Why is it in the news?
- Recently, the Parliamentary Standing Committee on Education has raised concerns regarding the implementation of the Multiple Entry and Multiple Exit (MEME) system proposed in NEP 2020 in its report titled ‘Implementation of the National Education Policy, 2020 in Higher Education.’
About Multiple Entry and Multiple Exit (MEME) System
- NEP 2020 introduces the concept of MEME in higher education, allowing students flexibility in their educational pathways.
- The committee questions the suitability of MEME in India, citing the country’s high population and unpredictable student enrolment patterns.
- Concerns are raised about the impact of MEME on the pupil-teacher ratio and difficulties in tracking student entry and exit.
- Uneven geographical distribution of higher educational institutions in India poses obstacles to MEME implementation, especially in rural areas.
- The committee notes that institutions have not provided clear solutions to address these challenges.
- While expressing reservations, the committee recognizes that MEME offers students greater flexibility and choice in their educational journeys.
- It suggests the need for comprehensive guidelines, eligibility criteria, credit transfer mechanisms, and a standardized Credit Accumulation and Transfer (CAT) system for MEME.
- The committee advises the Union Education Ministry to engage in wider consultations with universities, regulatory bodies, and stakeholders to find solutions for MEME implementation challenges.
- The panel seeks to address the difficulties faced in implementing MEME and recommends regular updates to the committee.
- Further, the Student and teacher organizations express concerns that MEME might devalue degrees and result in a surplus of cheap labor in the job market.
- The Kerala government decided not to implement MEME, opting for multiple entry but allowing exit either after three years with a degree or after four years with an honors degree.
|National Education Policy|
· Aimed at transforming the Indian education system from school to college level.
· Aims to make India a global knowledge superpower.
· Renaming of the Ministry of Human Resource Development to the Ministry of Education.
· The third major revamp of the education framework since independence, following policies in 1968 and 1986.
· Universalization of education from preschool to secondary level with 100% Gross Enrolment Ratio (GER) by 2030.
· Bringing 2 crore out-of-school children back into the mainstream through open schooling.
· Replacing the current 10+2 system with a new 5+3+3+4 curricular structure.
· Incorporating the age group of 3-6 years into school curriculum.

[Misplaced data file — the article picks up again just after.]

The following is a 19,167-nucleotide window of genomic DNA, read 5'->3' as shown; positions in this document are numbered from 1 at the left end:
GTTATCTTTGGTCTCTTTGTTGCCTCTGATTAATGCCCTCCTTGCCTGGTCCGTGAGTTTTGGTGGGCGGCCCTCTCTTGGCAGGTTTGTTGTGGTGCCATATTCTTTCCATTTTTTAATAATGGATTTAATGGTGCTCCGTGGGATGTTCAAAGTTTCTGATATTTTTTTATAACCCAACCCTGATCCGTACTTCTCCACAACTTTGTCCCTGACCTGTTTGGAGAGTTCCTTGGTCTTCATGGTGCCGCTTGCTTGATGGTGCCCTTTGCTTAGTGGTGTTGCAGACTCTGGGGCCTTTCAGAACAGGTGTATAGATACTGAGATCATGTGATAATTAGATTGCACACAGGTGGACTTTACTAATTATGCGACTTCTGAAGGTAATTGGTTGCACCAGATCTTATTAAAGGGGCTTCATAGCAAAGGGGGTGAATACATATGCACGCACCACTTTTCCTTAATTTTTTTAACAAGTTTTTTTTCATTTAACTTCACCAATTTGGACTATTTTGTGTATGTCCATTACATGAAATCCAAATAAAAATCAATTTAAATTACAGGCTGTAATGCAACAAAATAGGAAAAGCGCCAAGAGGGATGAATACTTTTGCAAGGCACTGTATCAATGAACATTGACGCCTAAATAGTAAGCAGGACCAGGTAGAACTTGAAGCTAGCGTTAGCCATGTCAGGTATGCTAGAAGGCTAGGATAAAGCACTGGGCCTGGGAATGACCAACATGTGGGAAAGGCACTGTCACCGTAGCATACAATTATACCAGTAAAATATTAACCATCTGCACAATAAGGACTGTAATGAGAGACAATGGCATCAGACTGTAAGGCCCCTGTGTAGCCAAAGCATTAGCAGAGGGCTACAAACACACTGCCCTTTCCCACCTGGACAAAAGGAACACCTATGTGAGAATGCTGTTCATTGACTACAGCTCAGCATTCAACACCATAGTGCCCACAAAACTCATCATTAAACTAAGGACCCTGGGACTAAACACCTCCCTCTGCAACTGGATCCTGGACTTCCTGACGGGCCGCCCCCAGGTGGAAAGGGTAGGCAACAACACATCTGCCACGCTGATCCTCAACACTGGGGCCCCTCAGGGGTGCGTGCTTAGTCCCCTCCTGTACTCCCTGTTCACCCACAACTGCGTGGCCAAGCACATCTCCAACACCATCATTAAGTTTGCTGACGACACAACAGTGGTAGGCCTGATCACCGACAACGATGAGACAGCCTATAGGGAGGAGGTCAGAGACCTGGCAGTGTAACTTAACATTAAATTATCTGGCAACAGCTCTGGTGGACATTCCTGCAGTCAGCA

· Board examinations at Class 10 and 12 made easier, focusing on core competencies.
· New accreditation framework and independent authority for school governance.
· Emphasis on Foundational Literacy and Numeracy, vocational education from Class 6, and mother tongue/regional language teaching up to Grade 5.
· Introduction of a 360-degree Holistic Progress Card for student assessment.
· Formulation of a comprehensive National Curriculum Framework for Teacher Education (NCFTE) 2021.
· By 2030, a 4-year integrated B.Ed. degree to be the minimum qualification for teaching.
· Raising Gross Enrolment Ratio (GER) in higher education to 50% by 2035.
· Adding 3.5 crore seats in higher education.
· Introduction of flexible 3 or 4-year undergraduate programs with multiple exit options.
· Discontinuation of M.Phil courses and promoting interdisciplinary courses.
· Establishment of an Academic Bank of Credits for credit transfer.
· Creation of Multidisciplinary Education and Research Universities (MERUs) to match global standards.
· Formation of the National Research Foundation to promote research.
· Establishment of the Higher Education Commission of India (HECI) as a single regulatory body for higher education.
· Creation of the National Educational Technology Forum (NETF) to enhance technology use in education.
· Establishment of the National Assessment Centre- ‘PARAKH’ for student assessment.
· Encouragement for foreign universities to set up campuses in India.
· Focus on Gender Inclusion Fund, Special Education Zones, and public investment reaching 6% of GDP.
Constitutional and Legal Framework:
· Constitutional provisions in Article 45 and Article 39 (f) for state-funded and equitable education.
· Shift of education to the Concurrent List via the 42nd Amendment in 1976.
· Enforceable right to education under Article 21-A through the 86th Amendment in 2002.
· RTE Act, 2009 mandates primary education for children aged 6 to 14.